Hand-held devices are also becoming computationally more powerful and being equipped with special sensors and non-traditional displays for diverse applications aside from just making phone calls. As such, it raises the question of whether realizing virtual reality, providing a minimum level of immersion and presence, might be possible on a hand-held device capable of only relatively "small" display. In this paper, we propose that motion based interaction can widen the perceived field of view (FOV) more than the actual physical FOV, and in turn, increase the sense of presence and immersion up to a level comparable to that of a desktop or projection display based VR systems. We have implemented a prototype hand-held VR platform and conducted two experiments to verify our hypothesis. Our experimental study has revealed that when a motion based interaction was used, the FOV perceived by the user for the small hand held device was significantly greater than (around 50%) the actual. Other larger display platforms using the conventional button or mouse/keyboard interface did not exhibit such a phenomenon. In addition, the level of user felt presence in the hand-held platform was higher than or comparable to those in VR platforms with larger displays. We hypothesize that this phenomenon is related to and analogous to the way the human vision system compensates for differences in acuity resolution in the eye/retina through the saccadic activity. The paper demonstrates the distinct possibility of realizing reasonable virtual reality even with devices with a small visual FOV and limited processing power.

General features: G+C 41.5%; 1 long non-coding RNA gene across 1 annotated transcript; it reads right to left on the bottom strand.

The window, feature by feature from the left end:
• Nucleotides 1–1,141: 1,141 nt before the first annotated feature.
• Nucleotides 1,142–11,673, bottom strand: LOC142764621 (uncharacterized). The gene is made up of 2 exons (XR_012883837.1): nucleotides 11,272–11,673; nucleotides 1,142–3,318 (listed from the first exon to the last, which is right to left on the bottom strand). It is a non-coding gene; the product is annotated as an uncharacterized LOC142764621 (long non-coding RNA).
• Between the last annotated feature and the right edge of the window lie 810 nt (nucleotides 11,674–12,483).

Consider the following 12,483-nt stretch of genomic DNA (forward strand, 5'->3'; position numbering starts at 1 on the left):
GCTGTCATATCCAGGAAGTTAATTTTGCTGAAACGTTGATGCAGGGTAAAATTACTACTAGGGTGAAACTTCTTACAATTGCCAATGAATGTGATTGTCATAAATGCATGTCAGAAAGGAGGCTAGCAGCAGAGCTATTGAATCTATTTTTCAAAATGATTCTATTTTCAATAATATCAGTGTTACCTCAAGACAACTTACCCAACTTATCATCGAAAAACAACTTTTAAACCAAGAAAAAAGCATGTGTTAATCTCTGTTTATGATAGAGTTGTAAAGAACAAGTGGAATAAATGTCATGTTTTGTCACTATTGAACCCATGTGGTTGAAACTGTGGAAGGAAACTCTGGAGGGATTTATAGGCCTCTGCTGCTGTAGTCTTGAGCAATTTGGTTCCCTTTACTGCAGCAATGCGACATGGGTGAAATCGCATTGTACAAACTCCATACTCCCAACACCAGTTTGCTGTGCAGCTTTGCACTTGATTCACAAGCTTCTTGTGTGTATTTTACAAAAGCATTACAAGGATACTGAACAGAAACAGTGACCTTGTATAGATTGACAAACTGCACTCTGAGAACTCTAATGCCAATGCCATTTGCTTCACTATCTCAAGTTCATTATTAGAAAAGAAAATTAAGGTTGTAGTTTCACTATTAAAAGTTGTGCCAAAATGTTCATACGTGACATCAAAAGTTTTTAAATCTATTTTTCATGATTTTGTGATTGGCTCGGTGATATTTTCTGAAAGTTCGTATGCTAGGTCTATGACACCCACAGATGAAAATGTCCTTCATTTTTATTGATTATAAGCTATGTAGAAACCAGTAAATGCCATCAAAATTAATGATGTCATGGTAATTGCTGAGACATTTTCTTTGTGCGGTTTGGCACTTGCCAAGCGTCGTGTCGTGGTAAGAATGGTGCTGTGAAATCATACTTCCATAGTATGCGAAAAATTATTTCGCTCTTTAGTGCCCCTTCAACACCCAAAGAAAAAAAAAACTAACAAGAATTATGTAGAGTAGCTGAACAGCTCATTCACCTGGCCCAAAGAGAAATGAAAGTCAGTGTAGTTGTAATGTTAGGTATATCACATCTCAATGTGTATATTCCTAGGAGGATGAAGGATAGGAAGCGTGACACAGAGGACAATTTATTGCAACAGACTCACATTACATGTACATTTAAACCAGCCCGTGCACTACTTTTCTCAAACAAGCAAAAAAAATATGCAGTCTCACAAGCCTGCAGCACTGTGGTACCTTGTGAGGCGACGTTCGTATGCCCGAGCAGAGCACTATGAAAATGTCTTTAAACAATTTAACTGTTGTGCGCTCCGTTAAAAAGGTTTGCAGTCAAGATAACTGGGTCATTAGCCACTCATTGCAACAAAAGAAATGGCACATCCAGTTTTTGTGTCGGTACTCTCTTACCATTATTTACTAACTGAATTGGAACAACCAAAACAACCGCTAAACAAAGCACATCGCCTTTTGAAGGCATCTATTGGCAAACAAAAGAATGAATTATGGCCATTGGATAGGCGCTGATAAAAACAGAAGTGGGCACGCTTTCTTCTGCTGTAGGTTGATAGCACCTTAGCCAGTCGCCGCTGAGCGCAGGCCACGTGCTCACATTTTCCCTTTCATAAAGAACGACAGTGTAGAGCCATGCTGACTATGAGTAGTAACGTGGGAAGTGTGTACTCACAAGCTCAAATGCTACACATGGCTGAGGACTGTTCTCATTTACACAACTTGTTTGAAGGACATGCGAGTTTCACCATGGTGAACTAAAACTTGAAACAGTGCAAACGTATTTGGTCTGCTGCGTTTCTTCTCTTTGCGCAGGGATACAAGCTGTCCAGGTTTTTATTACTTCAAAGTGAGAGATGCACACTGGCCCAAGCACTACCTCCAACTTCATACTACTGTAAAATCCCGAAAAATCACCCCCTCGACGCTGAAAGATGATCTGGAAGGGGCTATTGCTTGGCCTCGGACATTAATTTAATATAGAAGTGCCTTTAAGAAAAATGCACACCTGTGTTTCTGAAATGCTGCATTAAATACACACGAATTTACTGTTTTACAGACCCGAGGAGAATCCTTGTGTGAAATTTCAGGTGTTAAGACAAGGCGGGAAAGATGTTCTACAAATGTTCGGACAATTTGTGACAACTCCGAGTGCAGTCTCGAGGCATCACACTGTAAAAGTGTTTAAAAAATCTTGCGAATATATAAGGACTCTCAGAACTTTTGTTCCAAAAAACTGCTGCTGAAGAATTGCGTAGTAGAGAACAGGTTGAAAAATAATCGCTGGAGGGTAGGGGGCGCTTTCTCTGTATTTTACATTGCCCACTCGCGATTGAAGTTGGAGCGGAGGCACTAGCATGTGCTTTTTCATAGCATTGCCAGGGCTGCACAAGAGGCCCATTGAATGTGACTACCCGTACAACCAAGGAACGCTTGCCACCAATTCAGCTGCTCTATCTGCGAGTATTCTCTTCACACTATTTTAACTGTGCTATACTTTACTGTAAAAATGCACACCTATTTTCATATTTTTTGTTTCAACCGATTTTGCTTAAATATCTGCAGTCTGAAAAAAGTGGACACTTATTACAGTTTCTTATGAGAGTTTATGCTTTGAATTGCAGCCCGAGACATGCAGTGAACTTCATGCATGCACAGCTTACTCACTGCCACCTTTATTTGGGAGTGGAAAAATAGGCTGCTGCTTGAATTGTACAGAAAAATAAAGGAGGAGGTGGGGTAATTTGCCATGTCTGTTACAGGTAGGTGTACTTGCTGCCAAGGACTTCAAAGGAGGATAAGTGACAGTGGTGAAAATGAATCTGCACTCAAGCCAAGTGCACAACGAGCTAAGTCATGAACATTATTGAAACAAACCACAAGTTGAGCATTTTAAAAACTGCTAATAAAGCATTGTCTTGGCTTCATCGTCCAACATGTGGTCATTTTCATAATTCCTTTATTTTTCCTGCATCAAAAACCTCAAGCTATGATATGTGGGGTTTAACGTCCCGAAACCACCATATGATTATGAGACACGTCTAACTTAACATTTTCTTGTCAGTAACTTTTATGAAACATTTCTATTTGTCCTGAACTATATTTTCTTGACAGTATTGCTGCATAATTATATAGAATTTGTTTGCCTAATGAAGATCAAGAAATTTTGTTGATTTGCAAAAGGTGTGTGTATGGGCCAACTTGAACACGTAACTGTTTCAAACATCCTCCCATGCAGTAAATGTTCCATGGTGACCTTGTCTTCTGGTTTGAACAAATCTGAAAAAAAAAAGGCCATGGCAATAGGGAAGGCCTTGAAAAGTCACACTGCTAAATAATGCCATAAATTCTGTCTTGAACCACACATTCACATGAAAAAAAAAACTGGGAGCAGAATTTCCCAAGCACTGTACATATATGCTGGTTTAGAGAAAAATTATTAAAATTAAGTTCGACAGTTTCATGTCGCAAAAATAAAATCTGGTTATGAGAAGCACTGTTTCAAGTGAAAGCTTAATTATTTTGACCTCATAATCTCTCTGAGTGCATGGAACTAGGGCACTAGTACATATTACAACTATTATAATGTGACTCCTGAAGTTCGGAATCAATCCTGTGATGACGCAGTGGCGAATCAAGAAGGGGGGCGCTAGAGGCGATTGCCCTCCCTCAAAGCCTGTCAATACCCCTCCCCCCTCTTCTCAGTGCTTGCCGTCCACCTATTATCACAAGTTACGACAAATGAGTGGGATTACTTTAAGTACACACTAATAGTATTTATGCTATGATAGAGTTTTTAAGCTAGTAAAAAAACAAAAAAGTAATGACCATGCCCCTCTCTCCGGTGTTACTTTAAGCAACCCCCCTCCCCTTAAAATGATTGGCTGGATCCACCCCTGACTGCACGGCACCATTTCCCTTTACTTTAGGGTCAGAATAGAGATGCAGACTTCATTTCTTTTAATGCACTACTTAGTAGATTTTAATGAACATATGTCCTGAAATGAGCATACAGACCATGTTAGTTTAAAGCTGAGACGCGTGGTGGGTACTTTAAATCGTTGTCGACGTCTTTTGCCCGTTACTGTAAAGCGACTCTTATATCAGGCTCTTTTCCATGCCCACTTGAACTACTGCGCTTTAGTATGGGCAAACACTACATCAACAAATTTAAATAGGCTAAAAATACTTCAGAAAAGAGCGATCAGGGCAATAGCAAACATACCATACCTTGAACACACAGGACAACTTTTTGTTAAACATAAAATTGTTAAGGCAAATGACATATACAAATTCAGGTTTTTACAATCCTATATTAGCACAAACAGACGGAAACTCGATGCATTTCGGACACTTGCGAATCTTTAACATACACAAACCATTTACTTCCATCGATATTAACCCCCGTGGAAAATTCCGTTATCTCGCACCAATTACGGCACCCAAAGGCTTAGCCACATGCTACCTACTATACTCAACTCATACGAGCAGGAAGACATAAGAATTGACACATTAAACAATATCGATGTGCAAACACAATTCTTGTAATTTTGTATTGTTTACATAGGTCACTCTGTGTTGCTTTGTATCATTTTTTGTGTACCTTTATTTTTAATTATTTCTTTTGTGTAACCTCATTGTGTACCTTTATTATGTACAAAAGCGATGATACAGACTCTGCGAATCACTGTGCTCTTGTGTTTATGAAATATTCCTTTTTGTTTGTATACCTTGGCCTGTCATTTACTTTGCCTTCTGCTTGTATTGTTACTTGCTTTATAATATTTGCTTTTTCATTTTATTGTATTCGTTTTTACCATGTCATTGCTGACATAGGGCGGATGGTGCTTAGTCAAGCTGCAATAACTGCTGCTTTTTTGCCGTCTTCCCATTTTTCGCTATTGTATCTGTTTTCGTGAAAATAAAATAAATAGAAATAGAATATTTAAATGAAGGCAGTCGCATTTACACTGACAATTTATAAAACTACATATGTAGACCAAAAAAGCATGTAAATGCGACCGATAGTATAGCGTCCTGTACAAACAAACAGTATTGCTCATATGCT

- hand-held virtual reality
- motion based interaction
- perceived field of view
ASJC Scopus subject areas
- Computer Graphics and Computer-Aided Design